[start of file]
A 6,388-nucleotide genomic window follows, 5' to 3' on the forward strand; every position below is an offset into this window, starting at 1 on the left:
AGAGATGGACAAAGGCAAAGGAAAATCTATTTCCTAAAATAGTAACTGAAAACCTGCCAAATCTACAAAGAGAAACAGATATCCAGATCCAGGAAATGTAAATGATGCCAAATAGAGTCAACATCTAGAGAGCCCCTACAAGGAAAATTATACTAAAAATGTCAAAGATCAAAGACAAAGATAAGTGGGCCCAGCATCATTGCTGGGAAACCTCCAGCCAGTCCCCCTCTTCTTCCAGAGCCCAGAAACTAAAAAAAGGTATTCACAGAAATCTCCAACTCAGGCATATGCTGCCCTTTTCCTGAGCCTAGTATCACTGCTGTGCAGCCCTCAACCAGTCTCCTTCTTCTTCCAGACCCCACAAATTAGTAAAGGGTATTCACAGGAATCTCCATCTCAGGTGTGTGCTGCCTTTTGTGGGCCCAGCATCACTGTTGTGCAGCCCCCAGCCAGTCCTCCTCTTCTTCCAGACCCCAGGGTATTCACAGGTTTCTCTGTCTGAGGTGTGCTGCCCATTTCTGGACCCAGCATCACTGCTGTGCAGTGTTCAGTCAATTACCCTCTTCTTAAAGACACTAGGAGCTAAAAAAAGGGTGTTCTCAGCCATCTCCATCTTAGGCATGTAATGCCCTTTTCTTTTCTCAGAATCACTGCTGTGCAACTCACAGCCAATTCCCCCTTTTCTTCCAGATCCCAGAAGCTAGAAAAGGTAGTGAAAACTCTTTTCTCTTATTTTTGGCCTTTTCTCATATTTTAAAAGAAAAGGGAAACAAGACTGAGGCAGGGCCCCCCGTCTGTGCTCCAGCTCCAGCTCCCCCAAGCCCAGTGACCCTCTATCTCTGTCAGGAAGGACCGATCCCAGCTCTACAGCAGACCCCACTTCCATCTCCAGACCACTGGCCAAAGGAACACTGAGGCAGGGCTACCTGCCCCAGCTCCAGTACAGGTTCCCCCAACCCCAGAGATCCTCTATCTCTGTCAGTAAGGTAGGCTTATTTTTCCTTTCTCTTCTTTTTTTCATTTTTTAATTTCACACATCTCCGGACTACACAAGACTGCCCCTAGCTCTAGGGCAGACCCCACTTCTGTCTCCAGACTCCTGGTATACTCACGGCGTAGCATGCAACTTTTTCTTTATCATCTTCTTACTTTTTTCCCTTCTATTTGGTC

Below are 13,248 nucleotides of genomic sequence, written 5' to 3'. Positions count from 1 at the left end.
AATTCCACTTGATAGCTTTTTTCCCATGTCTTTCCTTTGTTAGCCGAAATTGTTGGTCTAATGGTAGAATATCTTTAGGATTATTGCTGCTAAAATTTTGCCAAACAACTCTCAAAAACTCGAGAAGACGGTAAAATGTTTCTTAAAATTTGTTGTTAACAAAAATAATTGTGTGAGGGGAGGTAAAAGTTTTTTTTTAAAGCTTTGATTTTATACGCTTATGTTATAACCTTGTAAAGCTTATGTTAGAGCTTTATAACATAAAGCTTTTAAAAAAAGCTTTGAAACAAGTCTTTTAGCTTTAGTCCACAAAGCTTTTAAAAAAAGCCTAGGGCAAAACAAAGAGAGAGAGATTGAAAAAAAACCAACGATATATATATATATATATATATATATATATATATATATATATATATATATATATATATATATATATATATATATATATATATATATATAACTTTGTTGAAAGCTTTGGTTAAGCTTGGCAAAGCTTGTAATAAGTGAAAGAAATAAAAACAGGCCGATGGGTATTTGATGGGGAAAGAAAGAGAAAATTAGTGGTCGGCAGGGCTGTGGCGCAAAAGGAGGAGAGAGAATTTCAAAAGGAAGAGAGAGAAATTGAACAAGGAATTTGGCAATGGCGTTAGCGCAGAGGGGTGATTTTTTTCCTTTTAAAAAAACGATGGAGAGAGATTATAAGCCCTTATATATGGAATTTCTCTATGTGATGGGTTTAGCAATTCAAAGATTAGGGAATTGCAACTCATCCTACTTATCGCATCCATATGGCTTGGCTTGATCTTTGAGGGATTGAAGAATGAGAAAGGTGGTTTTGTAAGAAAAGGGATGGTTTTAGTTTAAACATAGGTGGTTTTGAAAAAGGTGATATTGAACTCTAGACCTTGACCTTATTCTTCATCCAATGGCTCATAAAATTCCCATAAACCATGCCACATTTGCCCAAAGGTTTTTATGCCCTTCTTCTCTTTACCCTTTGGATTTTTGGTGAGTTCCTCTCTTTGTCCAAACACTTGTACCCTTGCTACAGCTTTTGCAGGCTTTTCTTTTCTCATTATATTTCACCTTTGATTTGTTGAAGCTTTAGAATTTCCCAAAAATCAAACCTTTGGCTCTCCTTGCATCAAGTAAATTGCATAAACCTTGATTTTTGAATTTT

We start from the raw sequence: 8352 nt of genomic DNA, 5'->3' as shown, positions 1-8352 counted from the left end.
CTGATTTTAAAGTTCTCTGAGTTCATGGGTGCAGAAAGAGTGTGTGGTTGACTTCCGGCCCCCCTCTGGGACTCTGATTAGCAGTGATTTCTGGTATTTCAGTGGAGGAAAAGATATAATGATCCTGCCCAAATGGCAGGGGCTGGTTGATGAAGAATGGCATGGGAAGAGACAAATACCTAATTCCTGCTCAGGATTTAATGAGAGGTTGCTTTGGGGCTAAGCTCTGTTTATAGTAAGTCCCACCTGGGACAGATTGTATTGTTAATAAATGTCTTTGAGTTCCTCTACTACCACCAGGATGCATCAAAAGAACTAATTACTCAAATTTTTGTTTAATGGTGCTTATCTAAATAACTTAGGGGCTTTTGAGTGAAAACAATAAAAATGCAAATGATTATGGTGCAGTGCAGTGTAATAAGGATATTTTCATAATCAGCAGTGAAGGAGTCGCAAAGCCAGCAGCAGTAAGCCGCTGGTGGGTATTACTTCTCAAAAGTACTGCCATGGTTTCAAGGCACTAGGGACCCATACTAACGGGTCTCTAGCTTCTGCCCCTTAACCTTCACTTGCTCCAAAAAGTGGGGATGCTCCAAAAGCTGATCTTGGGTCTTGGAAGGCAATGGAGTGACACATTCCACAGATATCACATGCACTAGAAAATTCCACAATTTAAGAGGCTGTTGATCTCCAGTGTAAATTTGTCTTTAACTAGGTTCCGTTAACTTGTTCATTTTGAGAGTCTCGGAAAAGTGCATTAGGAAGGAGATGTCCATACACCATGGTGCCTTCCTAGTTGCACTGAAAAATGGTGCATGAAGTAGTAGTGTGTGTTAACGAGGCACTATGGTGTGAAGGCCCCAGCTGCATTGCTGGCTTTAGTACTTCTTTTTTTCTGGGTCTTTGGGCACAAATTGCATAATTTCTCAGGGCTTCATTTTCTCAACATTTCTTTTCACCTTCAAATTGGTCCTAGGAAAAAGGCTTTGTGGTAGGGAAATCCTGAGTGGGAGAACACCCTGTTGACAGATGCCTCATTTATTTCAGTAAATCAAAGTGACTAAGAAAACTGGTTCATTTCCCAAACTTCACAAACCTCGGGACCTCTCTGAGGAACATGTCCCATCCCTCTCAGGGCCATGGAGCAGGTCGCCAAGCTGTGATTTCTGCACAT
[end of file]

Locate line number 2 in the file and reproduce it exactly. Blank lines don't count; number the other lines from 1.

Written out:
AGAGATGGACAAAGGCAAAGGAAAATCTATTTCCTAAAATAGTAACTGAAAACCTGCCAAATCTACAAAGAGAAACAGATATCCAGATCCAGGAAATGTAAATGATGCCAAATAGAGTCAACATCTAGAGAGCCCCTACAAGGAAAATTATACTAAAAATGTCAAAGATCAAAGACAAAGATAAGTGGGCCCAGCATCATTGCTGGGAAACCTCCAGCCAGTCCCCCTCTTCTTCCAGAGCCCAGAAACTAAAAAAAGGTATTCACAGAAATCTCCAACTCAGGCATATGCTGCCCTTTTCCTGAGCCTAGTATCACTGCTGTGCAGCCCTCAACCAGTCTCCTTCTTCTTCCAGACCCCACAAATTAGTAAAGGGTATTCACAGGAATCTCCATCTCAGGTGTGTGCTGCCTTTTGTGGGCCCAGCATCACTGTTGTGCAGCCCCCAGCCAGTCCTCCTCTTCTTCCAGACCCCAGGGTATTCACAGGTTTCTCTGTCTGAGGTGTGCTGCCCATTTCTGGACCCAGCATCACTGCTGTGCAGTGTTCAGTCAATTACCCTCTTCTTAAAGACACTAGGAGCTAAAAAAAGGGTGTTCTCAGCCATCTCCATCTTAGGCATGTAATGCCCTTTTCTTTTCTCAGAATCACTGCTGTGCAACTCACAGCCAATTCCCCCTTTTCTTCCAGATCCCAGAAGCTAGAAAAGGTAGTGAAAACTCTTTTCTCTTATTTTTGGCCTTTTCTCATATTTTAAAAGAAAAGGGAAACAAGACTGAGGCAGGGCCCCCCGTCTGTGCTCCAGCTCCAGCTCCCCCAAGCCCAGTGACCCTCTATCTCTGTCAGGAAGGACCGATCCCAGCTCTACAGCAGACCCCACTTCCATCTCCAGACCACTGGCCAAAGGAACACTGAGGCAGGGCTACCTGCCCCAGCTCCAGTACAGGTTCCCCCAACCCCAGAGATCCTCTATCTCTGTCAGTAAGGTAGGCTTATTTTTCCTTTCTCTTCTTTTTTTCATTTTTTAATTTCACACATCTCCGGACTACACAAGACTGCCCCTAGCTCTAGGGCAGACCCCACTTCTGTCTCCAGACTCCTGGTATACTCACGGCGTAGCATGCAACTTTTTCTTTATCATCTTCTTACTTTTTTCCCTTCTATTTGGTC